Board asked to find new architect for courthouse
During his presentation about the Southampton Courthouse, county resident Joe Vick urged the supervisors to “take control of this project and stop using Moseley Architects.” He had distributed to the board and all else attending the Tuesday night meeting the results of research, “The Rising Cost of Courthouse Renovation.”
Speaking on behalf of the Citizens for Responsible Government, Vick said that an estimated cost of a new site in September 2016 was then $21,381,000. Two months later, the potential Camp Parkway site project could go up to $23,151,610. In both instances, there was not yet any projected cost for renovating the existing site.
From the minutes of the courthouse planning committee on Feb. 15, 2017, the renovation was then figured at $22,346,226, while the Camp Parkway plan was at $27,813,299 plus $5,467,073.
Based on an email from Moseley to county administrator Mike Johnson, the renovation was figured at $25,922,708; the Camp Parkway at $26,461,544 plus $538,836.
In the voter education material for the referendum, the renovation was estimated at $26,227,000; and the new site at $26,500,000.
“There was no blatant influence by the firm,” said Vick. “The architects were trying to please the committee.”
He did add that Tony Bell of the first is going to Franklin on June 10 to “get them back on track” about the matter.
Owing to financial strain, the City Council earlier in May put the brakes on the city’s involvement in the courthouse project for the time being.
“I’m trying to show you another way, a better way,” said Vick. “Get a new firm. Let’s not continue down same path with blinkers.”
Speaking of residents concerned about money, John Burchette of Sebrell asked the supervisors to withdraw the proposed contribution to the Cypress Cove Country Club. Instead, the board should devote any such money to something else such as schools.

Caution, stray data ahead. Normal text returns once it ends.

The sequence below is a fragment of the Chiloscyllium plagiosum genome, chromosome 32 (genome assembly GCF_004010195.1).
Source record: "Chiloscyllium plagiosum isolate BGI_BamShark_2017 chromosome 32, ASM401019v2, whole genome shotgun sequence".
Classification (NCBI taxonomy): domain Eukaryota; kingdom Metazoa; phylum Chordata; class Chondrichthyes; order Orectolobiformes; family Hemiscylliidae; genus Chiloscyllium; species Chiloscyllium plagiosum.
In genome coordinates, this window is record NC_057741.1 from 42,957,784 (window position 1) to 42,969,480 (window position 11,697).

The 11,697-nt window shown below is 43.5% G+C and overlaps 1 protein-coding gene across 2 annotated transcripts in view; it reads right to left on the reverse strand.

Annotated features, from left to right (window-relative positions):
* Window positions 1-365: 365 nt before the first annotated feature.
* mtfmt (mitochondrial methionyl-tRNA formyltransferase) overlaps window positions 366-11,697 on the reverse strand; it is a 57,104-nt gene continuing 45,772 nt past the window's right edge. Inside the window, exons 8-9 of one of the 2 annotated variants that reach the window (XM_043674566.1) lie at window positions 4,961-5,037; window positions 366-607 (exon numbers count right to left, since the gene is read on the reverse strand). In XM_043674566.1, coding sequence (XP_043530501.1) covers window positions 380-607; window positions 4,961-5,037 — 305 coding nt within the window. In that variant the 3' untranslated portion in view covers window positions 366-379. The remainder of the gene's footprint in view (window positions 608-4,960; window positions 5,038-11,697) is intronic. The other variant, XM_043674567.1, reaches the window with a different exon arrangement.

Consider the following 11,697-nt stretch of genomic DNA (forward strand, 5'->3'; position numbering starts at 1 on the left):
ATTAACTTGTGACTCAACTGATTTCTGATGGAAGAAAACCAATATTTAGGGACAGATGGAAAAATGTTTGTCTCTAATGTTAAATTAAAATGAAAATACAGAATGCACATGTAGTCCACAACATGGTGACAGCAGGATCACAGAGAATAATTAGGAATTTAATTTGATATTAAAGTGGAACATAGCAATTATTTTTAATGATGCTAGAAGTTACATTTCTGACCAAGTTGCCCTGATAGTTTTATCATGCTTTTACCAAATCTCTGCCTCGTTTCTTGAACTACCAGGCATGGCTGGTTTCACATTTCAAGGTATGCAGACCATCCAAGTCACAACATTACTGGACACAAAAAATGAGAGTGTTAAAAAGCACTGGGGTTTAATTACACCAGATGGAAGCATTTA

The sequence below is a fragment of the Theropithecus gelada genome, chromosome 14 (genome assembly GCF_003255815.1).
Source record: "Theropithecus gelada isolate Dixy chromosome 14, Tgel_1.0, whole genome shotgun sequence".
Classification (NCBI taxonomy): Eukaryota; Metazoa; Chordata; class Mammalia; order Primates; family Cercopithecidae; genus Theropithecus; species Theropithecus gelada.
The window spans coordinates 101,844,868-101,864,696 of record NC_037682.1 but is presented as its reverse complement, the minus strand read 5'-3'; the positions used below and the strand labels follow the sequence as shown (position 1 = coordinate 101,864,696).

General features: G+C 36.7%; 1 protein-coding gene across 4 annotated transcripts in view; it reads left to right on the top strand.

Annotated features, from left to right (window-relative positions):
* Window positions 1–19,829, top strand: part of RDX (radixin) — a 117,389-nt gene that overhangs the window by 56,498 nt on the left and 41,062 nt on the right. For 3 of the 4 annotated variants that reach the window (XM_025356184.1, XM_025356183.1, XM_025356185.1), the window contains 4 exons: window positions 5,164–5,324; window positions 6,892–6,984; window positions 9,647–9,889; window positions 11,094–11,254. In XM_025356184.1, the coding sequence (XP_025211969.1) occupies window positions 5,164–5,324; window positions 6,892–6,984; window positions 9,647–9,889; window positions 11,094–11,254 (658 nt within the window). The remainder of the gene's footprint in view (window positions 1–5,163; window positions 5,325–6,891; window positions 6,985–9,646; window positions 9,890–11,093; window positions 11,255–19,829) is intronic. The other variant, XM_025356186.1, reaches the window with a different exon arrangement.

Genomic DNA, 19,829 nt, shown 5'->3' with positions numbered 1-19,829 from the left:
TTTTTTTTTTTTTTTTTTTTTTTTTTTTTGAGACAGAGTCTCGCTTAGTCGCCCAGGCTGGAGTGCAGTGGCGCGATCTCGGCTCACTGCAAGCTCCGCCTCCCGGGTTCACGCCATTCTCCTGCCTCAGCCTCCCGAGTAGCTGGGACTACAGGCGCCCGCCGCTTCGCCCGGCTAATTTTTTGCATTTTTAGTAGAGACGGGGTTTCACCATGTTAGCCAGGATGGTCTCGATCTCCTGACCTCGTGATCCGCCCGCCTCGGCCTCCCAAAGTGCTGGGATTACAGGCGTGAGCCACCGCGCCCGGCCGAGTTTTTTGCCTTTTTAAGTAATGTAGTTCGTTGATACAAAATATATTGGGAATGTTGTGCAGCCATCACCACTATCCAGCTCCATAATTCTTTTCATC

Further, he asked the supervisors to delay any action on spending money for the courthouse issue until after the November elections.
In contrast, Larry Rose thanked the board for supporting the club’s public offering of reduced prices for golfing.
“It’s one of the better things you’ve done for the county, the kids,” he said.
Later in the meeting, Johnson confirmed that the Boykins company AEC Virginia, better known formerly as Narricot, had gone through a foreclosure. Further, IVP/Phenix, which is the company that had been operating the plant since last April, had not been the successful bidder when the property and equipment was auctioned off that month.
“The successful bidder has advised that it intends to cease operations at the Boykins plant, resulting in the layoff of 90 employees,” the administrator said. He added that Virginia Employment Commission and Hampton Roads Workforce Council staff(s) have already met with affected employees on May 13 and 16 to help them with their job searches. Seventy-nine percent of the affected employees attended the sessions, and 65 percent completed the questionnaire with their contact information in case similar positions become available in the Hampton Roads region. The county’s Public Utilities staff is working with AEC’s staff to coordinate the shutdown of the industrial wastewater discharge.